Abstract: An automated driving system is one of the promising technologies. It is expected to give us variety of benefits, such as reduction of traffic accidents, mitigation of traffic jams, support of the mobility for the elderlies, etc. Especially, because human error is a major cause of the accident, the risk reduction in traffic accident is very attractive. According to our preliminary study, the public seem to supporting the development of the automated driving system. They identify little unknown or dread factors, comparing other emerging technologies, because automobile is a familiar technology for them. On the other hand, several serious risks have been pointed out, such as collapse of controlling system by hacking or usage as a soldier-less weapon for terrorism. Furthermore it may result in moral hazard in public transportation and technical skill development. Traditionally civil technologies have been developed step by step with unlucky accidents. There is no perfect technology. Technology is developed in the different direction to original intention. It is not well understood that this kind of technology, which is used massively, may unawarely cause significant and serious undesired transformation of the society. The possible approached to control such risk proactively will be discussed, based on the people’s perception and nature of the risk with emerging technologies.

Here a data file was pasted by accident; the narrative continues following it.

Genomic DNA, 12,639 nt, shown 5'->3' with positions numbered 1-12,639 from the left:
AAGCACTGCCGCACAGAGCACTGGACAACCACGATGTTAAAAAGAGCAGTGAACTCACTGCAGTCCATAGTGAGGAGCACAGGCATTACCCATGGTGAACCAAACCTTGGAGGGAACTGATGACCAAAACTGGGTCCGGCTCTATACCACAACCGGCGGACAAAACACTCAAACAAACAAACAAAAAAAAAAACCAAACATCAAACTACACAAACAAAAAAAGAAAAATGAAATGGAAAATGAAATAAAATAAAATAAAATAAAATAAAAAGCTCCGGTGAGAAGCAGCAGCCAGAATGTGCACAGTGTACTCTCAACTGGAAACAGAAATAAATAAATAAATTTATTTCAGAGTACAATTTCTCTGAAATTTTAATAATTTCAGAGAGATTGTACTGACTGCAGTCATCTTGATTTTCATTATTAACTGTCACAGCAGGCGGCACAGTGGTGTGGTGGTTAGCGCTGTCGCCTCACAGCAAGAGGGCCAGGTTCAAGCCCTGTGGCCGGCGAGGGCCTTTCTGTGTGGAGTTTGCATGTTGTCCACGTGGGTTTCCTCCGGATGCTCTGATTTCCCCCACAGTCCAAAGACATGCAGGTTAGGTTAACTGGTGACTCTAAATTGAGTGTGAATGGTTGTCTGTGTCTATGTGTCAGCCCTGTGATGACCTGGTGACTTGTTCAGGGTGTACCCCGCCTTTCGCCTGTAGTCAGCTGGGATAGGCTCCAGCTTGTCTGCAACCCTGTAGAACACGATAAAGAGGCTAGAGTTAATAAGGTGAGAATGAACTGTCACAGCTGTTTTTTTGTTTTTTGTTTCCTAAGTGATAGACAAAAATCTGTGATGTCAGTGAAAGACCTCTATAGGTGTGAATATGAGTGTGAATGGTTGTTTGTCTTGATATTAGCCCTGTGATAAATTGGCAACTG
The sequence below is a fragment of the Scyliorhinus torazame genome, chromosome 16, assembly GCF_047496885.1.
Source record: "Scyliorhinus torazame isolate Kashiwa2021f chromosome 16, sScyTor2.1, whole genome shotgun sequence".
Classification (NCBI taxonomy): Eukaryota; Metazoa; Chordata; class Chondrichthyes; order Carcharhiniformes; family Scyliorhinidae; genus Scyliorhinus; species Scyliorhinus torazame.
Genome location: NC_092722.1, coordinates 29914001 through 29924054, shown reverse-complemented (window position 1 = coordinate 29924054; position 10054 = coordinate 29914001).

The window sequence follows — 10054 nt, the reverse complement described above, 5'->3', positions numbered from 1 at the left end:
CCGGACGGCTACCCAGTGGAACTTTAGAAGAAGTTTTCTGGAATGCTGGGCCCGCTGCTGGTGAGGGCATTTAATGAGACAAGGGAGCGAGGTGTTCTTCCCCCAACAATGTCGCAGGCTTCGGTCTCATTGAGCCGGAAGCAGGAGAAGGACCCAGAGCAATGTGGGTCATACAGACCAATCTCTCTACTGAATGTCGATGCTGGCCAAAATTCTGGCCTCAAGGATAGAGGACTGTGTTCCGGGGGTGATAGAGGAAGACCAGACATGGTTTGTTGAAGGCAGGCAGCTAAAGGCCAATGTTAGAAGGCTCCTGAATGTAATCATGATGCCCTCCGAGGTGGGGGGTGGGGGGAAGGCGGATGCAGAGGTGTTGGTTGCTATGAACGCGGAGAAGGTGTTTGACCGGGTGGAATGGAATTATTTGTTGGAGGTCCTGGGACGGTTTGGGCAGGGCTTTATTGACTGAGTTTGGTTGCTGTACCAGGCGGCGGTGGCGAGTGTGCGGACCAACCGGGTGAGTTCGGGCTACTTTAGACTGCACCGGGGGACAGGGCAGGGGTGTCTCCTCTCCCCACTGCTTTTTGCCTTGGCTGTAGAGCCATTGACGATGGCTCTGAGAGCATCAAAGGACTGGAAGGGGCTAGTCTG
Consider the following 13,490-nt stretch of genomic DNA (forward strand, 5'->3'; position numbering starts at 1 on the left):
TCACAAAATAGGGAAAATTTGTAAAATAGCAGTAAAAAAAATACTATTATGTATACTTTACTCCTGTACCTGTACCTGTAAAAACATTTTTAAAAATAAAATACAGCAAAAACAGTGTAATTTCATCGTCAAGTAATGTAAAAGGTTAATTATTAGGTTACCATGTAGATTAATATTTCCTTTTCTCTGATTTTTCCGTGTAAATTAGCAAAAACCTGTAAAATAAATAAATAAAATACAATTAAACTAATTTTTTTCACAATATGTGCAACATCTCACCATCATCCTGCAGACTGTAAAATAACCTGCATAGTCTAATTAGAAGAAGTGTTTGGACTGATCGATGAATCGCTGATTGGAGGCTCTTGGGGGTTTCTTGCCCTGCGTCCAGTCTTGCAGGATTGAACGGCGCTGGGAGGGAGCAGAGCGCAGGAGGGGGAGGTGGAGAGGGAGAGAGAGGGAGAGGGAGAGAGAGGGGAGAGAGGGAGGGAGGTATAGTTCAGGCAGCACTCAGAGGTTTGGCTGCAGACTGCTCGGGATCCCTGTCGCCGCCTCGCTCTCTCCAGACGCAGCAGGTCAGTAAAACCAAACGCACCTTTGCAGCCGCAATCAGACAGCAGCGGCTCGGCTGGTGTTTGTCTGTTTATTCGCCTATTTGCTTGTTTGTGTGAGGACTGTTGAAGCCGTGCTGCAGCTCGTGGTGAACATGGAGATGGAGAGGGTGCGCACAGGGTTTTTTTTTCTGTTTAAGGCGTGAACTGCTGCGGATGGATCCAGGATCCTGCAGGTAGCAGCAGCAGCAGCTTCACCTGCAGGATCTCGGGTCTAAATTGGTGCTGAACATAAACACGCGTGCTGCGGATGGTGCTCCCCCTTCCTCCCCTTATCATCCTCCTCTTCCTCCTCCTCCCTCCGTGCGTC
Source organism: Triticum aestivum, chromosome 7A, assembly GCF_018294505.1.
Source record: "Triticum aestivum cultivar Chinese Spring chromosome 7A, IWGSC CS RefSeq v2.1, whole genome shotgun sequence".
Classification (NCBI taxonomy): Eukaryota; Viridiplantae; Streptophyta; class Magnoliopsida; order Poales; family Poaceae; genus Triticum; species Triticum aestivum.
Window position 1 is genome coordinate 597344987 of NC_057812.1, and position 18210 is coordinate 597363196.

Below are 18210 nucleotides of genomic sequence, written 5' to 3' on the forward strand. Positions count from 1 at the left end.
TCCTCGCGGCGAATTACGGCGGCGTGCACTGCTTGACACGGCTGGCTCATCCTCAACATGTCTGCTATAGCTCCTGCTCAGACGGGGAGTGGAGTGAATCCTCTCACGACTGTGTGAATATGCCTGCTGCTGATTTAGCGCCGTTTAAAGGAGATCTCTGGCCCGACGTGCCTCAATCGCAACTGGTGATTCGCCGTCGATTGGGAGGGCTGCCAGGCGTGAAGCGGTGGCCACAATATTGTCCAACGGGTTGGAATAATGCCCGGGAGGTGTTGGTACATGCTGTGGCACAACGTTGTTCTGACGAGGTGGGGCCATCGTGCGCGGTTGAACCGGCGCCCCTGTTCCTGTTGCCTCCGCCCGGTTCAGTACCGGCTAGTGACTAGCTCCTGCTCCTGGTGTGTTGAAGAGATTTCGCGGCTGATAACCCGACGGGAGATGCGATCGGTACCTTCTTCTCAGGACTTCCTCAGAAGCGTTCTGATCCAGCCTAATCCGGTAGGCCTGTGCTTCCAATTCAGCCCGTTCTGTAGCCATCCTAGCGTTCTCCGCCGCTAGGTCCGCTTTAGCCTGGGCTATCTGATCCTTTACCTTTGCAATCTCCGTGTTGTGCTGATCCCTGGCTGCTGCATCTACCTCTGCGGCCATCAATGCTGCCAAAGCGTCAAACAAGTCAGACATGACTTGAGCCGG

[back to schedule]